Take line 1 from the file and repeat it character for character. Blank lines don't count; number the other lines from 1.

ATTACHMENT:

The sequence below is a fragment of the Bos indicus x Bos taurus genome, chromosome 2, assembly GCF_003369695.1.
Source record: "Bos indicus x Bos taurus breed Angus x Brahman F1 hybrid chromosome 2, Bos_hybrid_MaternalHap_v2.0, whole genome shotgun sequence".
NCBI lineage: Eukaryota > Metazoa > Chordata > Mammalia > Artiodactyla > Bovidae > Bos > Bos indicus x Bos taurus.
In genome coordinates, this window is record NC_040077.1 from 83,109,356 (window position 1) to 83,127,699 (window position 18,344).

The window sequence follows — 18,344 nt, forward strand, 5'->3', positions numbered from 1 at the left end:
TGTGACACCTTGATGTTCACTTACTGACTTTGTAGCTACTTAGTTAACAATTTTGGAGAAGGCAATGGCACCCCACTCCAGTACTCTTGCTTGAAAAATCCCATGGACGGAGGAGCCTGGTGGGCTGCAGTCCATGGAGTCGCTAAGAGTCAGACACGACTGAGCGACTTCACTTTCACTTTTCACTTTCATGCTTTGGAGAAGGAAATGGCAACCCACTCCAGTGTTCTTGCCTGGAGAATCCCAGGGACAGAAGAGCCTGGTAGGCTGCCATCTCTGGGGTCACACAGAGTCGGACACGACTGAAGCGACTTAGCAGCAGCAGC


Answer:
The sequence below is a fragment of the Bos indicus x Bos taurus genome, chromosome 2, assembly GCF_003369695.1.